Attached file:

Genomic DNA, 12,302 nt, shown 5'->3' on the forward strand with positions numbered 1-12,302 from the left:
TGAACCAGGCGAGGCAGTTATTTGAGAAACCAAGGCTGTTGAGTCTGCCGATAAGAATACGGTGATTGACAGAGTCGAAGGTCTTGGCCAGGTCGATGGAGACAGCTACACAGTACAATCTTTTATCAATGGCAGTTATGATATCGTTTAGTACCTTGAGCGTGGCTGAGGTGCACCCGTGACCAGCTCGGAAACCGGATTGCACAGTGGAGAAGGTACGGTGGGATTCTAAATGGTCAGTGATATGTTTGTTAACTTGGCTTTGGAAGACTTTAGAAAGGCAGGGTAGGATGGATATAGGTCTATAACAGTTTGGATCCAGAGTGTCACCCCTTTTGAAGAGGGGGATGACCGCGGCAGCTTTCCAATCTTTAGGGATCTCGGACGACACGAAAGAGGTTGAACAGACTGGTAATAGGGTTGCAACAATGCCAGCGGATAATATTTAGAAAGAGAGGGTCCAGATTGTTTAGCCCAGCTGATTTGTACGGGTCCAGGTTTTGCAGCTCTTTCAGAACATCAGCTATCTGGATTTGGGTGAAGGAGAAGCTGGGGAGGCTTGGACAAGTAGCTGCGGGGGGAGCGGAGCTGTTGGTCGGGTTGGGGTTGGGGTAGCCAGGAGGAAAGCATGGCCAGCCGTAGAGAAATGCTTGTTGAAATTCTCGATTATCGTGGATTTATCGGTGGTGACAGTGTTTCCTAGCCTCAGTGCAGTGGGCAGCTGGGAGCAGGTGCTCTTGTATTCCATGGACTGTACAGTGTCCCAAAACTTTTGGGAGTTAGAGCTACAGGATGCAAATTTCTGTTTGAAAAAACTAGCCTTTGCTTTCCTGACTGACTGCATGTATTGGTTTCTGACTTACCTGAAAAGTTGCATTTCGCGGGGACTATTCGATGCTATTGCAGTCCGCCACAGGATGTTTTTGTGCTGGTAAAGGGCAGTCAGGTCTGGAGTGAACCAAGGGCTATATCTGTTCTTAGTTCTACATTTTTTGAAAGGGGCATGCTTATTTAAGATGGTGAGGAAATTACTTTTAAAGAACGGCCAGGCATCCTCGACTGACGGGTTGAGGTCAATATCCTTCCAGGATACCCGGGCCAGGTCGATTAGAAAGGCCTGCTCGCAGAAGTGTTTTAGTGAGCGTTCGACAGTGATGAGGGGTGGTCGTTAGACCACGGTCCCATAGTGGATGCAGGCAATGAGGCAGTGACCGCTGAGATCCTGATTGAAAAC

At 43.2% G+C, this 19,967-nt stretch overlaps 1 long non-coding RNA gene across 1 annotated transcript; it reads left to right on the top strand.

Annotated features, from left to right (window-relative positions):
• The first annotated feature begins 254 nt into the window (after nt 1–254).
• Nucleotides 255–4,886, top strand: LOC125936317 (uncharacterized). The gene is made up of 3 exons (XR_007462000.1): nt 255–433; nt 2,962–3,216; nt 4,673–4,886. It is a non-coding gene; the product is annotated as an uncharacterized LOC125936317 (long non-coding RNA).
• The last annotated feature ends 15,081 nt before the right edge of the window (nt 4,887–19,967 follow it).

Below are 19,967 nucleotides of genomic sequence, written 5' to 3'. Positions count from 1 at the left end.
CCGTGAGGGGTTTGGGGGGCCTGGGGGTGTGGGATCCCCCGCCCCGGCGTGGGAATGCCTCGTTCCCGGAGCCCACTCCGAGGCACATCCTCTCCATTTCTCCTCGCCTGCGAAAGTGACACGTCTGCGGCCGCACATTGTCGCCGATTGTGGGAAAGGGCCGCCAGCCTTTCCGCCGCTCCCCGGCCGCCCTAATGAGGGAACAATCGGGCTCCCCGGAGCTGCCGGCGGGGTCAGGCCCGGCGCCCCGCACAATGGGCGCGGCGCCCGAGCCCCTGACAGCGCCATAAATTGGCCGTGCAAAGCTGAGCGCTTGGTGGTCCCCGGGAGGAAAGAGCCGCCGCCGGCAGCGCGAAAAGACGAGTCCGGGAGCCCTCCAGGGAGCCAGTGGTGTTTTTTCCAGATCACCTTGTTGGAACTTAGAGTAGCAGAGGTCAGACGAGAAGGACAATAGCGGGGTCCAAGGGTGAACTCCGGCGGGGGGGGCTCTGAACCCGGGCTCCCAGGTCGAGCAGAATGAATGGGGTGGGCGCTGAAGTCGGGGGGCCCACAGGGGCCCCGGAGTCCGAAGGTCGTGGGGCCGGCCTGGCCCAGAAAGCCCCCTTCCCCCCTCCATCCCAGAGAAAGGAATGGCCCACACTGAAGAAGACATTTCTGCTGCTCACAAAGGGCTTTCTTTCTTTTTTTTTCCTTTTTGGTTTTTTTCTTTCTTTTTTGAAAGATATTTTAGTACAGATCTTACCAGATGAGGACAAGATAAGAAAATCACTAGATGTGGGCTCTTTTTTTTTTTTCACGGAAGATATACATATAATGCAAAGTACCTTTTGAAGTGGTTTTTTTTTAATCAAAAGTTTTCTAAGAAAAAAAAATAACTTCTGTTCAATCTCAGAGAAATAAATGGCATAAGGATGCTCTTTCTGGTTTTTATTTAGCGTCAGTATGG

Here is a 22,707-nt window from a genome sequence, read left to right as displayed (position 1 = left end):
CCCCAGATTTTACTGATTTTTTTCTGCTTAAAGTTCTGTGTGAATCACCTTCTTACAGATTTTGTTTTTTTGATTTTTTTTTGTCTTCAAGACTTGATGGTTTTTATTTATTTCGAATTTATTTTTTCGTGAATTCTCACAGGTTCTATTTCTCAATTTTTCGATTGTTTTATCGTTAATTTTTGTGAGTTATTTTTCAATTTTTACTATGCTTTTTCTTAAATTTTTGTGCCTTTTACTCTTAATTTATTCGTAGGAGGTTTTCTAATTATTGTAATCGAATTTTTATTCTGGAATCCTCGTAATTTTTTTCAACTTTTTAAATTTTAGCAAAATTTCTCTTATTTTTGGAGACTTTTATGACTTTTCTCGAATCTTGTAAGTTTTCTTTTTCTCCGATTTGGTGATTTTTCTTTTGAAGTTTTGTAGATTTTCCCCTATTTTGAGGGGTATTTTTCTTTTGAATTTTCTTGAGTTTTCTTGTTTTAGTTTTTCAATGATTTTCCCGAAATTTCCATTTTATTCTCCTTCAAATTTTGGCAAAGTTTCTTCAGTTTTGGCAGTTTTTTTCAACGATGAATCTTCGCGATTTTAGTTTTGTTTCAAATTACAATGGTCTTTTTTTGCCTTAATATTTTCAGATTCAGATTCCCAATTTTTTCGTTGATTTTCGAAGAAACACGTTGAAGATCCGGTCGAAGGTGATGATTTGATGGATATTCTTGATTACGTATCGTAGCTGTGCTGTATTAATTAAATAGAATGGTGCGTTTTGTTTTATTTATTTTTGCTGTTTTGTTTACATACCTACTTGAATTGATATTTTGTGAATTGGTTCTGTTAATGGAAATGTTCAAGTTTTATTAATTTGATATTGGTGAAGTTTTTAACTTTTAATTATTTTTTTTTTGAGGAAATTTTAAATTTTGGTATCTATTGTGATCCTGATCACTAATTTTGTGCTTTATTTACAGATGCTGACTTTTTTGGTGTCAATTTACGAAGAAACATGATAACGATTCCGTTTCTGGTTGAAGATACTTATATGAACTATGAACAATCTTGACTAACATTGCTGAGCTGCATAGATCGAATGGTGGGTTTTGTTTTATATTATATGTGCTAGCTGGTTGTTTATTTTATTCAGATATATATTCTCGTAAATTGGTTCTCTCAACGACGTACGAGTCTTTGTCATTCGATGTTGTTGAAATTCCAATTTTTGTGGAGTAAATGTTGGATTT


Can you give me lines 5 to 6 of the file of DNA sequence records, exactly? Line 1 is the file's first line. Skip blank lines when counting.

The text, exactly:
• The first annotated feature begins 254 nt into the window (after nt 1–254).
• Nucleotides 255–4,886, top strand: LOC125936317 (uncharacterized). The gene is made up of 3 exons (XR_007462000.1): nt 255–433; nt 2,962–3,216; nt 4,673–4,886. It is a non-coding gene; the product is annotated as an uncharacterized LOC125936317 (long non-coding RNA).